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I would like to override the comment_save function. Is there a way to override it so I can add in my functionality?

Is creating a trigger such as http://drupal.org/node/375833 the best way? That doesn't seem very reliable since it happens after the fact.

BTW, this is in D6.

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3 Answers 3

up vote 5 down vote accepted

It's tricky. First off, I'd suggest instead going and seeing if you can manage what you need by using hook_comment ( http://api.drupal.org/api/drupal/developer--hooks--core.php/function/hook_comment/6). It's really more of what this is needed for.

If you really need to override comment_save, then often a good choice is to look around at what things call it. For this situation, you're lucky - comment_save only gets called in one place, on line 1542 of comment.module, inside of comment_form_submit.

Now, comment_form_submit is a form submit function - instead of replacing comment_save, we can instead make our own custom version of comment_form_submit (and for argument's sake, we'll assume we're working in a 'custom_module' module) - so what I would do is create a new function called custom_module_comment_form_submit, which calls the variant of comment_save that I'm interested in using, and then use hook_form_alter() ( http://api.drupal.org/api/drupal/developer--hooks--core.php/function/hook_form_alter/6 ) to set the $form['#submit'] to replace the value 'comment_form_submit' with 'custom_module_comment_form_submit'.

This isn't perfect - if you install another module that uses comment_save, then you'll need to find a similar workaround. And if a bug or security hole is found in Drupal that is fixed in the part you're working around here, you won't get that security hole fixed in your code. But if you absolutely must replace comment_save, this is pretty much the only way to do it.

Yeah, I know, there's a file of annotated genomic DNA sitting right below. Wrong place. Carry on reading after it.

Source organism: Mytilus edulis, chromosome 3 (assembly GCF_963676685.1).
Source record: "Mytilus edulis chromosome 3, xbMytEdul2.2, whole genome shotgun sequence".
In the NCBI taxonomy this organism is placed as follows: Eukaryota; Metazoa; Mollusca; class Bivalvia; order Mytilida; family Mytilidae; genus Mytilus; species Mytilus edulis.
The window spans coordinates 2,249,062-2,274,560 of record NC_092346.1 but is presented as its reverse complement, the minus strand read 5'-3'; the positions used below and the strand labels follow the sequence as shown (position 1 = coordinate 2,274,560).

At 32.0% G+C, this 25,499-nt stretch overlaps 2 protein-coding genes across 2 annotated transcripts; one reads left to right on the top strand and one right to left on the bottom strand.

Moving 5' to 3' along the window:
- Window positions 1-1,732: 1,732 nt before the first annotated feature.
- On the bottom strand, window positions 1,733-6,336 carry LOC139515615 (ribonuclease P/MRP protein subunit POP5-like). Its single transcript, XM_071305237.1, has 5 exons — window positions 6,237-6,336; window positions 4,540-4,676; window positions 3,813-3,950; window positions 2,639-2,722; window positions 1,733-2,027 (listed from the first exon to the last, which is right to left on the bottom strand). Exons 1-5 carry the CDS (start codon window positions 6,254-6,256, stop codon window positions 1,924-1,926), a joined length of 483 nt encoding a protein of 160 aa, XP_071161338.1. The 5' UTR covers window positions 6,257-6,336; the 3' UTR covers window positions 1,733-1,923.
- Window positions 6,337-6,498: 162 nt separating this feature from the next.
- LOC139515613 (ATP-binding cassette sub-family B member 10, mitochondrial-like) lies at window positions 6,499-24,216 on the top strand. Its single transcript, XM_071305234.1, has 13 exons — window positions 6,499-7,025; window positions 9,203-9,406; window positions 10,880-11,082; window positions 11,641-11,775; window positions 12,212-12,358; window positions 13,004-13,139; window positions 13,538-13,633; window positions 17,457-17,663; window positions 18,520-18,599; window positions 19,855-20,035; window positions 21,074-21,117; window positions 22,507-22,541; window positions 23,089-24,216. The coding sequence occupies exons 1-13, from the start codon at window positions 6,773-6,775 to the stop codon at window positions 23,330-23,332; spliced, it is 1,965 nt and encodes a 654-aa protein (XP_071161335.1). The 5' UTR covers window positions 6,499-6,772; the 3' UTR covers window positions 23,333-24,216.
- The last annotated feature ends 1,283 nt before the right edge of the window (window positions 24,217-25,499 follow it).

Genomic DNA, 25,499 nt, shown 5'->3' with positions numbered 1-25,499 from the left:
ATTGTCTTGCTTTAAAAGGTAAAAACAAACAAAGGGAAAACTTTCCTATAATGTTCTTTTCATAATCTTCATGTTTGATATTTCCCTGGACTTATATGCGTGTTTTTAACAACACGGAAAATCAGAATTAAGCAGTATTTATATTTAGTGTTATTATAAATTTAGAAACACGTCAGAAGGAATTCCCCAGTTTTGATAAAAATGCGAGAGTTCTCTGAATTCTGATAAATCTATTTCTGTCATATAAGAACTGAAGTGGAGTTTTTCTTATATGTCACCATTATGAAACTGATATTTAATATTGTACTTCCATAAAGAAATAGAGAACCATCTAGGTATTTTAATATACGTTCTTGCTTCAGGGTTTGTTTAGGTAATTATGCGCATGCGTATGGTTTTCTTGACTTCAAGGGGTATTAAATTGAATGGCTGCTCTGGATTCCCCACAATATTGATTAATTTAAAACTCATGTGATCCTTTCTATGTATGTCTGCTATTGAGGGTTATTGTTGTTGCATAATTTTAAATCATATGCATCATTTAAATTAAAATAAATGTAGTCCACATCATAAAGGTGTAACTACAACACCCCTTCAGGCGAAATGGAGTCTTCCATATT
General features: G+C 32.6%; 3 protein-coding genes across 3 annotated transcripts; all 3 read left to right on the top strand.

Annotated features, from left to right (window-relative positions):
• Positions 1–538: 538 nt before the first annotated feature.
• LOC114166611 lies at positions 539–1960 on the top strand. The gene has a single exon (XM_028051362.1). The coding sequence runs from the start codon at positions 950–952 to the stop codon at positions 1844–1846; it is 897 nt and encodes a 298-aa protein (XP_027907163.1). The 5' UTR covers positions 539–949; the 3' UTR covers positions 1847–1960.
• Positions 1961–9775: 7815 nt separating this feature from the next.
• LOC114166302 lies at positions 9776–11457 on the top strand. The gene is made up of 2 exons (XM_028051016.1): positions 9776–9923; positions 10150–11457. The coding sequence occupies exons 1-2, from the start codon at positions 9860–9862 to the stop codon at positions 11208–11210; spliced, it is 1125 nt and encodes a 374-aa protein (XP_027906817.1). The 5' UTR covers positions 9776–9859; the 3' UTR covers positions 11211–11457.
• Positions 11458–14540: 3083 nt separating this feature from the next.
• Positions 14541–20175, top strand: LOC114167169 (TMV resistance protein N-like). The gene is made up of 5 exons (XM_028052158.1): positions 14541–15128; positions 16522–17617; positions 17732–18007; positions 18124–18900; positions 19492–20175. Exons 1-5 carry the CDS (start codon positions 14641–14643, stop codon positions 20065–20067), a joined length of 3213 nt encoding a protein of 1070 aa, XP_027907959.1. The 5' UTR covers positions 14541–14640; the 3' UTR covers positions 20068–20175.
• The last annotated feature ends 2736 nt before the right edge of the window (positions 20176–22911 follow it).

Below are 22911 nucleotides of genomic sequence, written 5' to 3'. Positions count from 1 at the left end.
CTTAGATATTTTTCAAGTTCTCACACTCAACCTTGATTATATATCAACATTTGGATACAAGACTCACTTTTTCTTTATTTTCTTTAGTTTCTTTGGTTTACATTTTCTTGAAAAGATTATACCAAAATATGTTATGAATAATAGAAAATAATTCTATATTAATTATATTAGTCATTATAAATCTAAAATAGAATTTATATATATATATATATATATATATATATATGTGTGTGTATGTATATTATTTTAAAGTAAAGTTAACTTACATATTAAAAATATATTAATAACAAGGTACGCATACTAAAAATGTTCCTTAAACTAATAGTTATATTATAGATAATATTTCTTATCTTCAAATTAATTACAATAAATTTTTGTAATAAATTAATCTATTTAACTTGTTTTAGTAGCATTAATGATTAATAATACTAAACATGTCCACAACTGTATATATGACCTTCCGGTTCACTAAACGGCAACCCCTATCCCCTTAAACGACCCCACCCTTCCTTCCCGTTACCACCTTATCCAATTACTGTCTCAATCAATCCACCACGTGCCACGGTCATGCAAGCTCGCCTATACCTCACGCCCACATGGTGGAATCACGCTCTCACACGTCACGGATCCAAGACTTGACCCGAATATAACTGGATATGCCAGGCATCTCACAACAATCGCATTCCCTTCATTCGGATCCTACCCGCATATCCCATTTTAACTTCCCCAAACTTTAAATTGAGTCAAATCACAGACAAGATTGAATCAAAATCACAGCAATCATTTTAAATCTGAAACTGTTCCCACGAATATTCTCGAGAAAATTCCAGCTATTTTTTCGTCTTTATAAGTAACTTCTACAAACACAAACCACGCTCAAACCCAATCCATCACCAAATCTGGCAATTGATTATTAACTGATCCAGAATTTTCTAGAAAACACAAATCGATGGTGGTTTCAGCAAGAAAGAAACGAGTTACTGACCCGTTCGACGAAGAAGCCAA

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You cannot 'override' the comment_save function, but you can implement the hook_comment in a custom module.

See drupal.org's documentation on the topic.

The two $ops in question that would be handy for you would be:

  • "insert": The comment is being inserted.
  • "update": The comment is being updated.

Hope this helps

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Agreed. I would stick with using hook_comment and hooks in general when needing to 'override' core or other modules behavior. –  Mike Munroe Dec 1 '10 at 22:45

While certainly not ideal, at times I've created my own custom module with the modified function in it and then commented out the original (and added sufficient comments to tell others why this was done.) This way if you forget and upgrade the module that has the original function in it down the road it will throw an error saying the function has already been declared reminding you to re-evaluate or at least re-comment it. Hooks are certainly the best practice, but in a pinch this at least gives you something slightly better than actually editing the function in an existing module. In a few cases I've found this necessary to get certain modules to play nicely together.

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